I reached out to the team at Yoast SEO for their feelings on the community involvement in the process. CEO Joost de Valk said that “We’ve had some feedback and gave that during the weekly meetings on Slack, most of that was acted upon almost immediately.”
When I spoke about this article with Matt Cromwell of WordImpress, makers of Give, he disagreed that the community was excluded from the process. Instead, he argued that the Community didn’t show up to the weekly meetings where many of the important decisions on implementations were made. Cromwell regularly attended the open meetings about the redesign and said: “I felt like I was representing the community during the meetings as much as I could and I did speak my mind, and I was heard and I did help make change happen.”
Of course, having an opinion and seeing your advice being taken, is not the same thing. As Matt said, “Did I get my way on everything? Nope. But I contributed.” The plugin repo is huge, with almost 50,000 plugins and so many people relying on it that there is no way everyone will be happy.
Is This An Improvement?
Personally, I’m not in love with the look of the plugin pages. The old system had tabs, the new version has one long page. The sections are broken up into accordions that often cut off paragraphs, and opening an accordion section with a ton of text is a pain.
I like that it’s all one page load, but I wish that the tabs were actual tabs, switching out content. I asked Brian Hogg, a WordPress plugin developer and creator of the Making Pro Plugins course, if he thought the new design was an improvement:
Hiding the majority of the full description behind a ‘read more’ is by far my biggest issue with the new design, which hinders the ability for users to easily see what the plugin author wants them to. This includes not only how to use this plugin and additional resources, but also how the plugin might fit together with other plugins or with related add-ons, and tips on how to make the most of it. If plugin authors want to make the description long and push the inline plugin screenshots and FAQ sections further down, they should have that choice.
While I suspect the design will improve, I also wanted to know if others felt like this would help or hurt the process of growing and supporting a freemium plugin business. I think this is important because without healthy business behind these plugins the innovation and continued support of these plugins will not continue at the same pace.
Joost felt like it would. He told me “If anything, the improved search means more users will be able to find a plugin that’s useful to them with good ratings and support. So we fully expect we’ll see user growth go up after this.”
While the plugin repo was in beta, there was a feedback survey. That data and analytics data has not been shared publicly. It’s unclear what data exists and how it was used.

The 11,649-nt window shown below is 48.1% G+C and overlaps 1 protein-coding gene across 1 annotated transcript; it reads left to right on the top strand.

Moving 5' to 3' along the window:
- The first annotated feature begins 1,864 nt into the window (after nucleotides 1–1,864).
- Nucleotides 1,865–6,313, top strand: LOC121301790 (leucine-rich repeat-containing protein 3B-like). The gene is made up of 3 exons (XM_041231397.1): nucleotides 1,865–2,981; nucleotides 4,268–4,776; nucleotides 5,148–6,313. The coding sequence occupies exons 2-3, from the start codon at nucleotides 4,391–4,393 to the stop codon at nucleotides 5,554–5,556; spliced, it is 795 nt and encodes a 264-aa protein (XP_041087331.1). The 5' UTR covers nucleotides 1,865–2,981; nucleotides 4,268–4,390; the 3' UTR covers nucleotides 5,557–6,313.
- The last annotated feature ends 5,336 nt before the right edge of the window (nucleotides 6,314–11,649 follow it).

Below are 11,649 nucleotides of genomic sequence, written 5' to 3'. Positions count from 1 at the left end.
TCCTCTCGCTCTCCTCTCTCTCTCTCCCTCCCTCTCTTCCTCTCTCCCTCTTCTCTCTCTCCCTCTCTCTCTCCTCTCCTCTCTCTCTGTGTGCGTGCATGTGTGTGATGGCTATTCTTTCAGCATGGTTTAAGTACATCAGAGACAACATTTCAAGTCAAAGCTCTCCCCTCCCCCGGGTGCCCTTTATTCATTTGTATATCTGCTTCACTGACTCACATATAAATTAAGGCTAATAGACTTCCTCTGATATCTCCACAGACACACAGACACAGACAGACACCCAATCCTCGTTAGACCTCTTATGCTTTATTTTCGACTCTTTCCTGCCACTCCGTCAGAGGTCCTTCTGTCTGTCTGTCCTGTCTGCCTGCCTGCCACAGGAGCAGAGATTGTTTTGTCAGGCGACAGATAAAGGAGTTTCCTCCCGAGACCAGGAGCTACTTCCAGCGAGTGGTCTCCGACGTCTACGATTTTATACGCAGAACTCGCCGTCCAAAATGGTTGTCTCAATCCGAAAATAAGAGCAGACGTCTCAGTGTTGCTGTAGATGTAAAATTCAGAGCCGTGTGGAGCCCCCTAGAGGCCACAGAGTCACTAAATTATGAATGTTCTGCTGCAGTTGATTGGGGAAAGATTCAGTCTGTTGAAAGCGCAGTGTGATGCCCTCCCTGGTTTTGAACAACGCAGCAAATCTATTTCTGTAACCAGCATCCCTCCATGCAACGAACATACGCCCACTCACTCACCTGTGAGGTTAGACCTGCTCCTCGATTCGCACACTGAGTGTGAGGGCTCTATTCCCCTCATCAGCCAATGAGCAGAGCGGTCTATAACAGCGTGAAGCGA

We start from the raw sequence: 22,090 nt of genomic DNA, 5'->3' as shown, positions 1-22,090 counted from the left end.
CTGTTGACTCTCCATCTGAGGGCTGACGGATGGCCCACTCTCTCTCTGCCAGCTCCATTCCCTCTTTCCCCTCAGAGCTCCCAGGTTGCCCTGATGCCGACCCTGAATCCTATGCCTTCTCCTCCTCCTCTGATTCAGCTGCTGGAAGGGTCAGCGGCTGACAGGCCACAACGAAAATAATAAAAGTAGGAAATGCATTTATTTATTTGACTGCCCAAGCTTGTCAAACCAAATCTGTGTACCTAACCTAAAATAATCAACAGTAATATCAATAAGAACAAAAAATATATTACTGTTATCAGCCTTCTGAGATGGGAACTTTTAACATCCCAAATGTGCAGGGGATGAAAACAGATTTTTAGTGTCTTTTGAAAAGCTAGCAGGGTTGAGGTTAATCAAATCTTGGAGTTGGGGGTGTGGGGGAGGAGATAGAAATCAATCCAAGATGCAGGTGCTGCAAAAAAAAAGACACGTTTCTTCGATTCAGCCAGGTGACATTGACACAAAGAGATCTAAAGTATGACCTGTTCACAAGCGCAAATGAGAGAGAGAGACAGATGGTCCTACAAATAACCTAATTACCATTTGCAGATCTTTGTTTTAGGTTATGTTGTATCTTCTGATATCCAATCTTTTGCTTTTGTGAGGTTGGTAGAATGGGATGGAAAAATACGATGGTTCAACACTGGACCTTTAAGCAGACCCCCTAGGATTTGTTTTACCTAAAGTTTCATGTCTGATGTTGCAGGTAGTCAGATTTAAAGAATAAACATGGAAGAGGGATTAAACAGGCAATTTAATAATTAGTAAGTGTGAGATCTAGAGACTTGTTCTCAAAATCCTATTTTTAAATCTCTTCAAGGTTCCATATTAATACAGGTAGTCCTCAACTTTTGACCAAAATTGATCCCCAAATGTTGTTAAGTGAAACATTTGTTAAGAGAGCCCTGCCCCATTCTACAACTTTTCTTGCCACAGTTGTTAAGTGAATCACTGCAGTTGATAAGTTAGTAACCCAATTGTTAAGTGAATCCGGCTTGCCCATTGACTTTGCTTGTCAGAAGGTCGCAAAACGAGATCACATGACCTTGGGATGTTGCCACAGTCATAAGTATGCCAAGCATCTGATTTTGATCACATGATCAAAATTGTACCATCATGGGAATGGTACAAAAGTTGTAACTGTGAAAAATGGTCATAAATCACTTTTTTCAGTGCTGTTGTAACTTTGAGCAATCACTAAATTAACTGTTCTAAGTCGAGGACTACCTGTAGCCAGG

If one thing is clear, it’s that this is just a start. All of the code is now open-sourced and anyone can create a ticket or submit a patch. Just like WordPress core, opening a ticket or submitting a patch doesn’t guarantee a change will be made, but it’s how discussion and change starts.
Joost told me that he felt like this was just the start and that his team has “already opened a ticket to improve the stats given to plugin developers and we’re preparing a ticket to allow for a minimum PHP version.
Brian Hogg told me, “Overall it would be nice if there was more of a priority towards the needs of those offering a free solution with paid upgrade and support options. Without the freemium model, a large amount of the plugins that millions rely on wouldn’t exist.”
I agree, but historically the plugin repo has not been designed with plugin business in mind and I doubt that will change. That said, given the importance of the WordPress plugin repository, I do think it’s fair to let plugin company’s control this important landing page for their business.
Hogg suggests that, “If plugin authors want to make the description long and push the inline plugin screenshots and FAQ sections further down, they should have that choice.” I agree with him on that and removing the last two reviews from the plugin page. Allowing any random person on the internet to insert arbitrary content into the middle of a plugin page seems like a bad idea, and I hope that capability will be removed before it is abused.
It’s Open Source, Contribute
Since the new design launched, there have been a lot of feedback. A lot of it negative. But those who are involved keep reminding us that this was the first big step and it provides a system that is easier to build on. That system is open-source, and the old system no longer needs to be maintained, so I think we can expect some major improvements, which is exciting.
There is a tool on Github for building the open-sourced parts of WordPress.org, including the plugins directory inside of VVV. You can use this tool to contribute code to the project just like you can with WordPress core.
Uraine stressed that he was excited to incorporate feedback. He told me, “Visuals are super helpful! Some people would fork my code pens and send me their thoughts visually. I loved those!” The code pens for his original mockups are in this post and the most recent mockup of the single plugin page can be found here.
What Do You Think?
So far the new plugin directory has mixed reviews. I’m not a fan, but I appreciate the strategy of open-sourcing it and shipping a version one to attract more feedback.
This is a BIG change for WordPress and everyone should feel free to submit a ticket on meta trac, attend the weekly meetings or contribute a patch. Let’s keep it respectful of course, and work together to take this from a version one that needs work to something very awesome that better suits the needs of developers and end-users alike.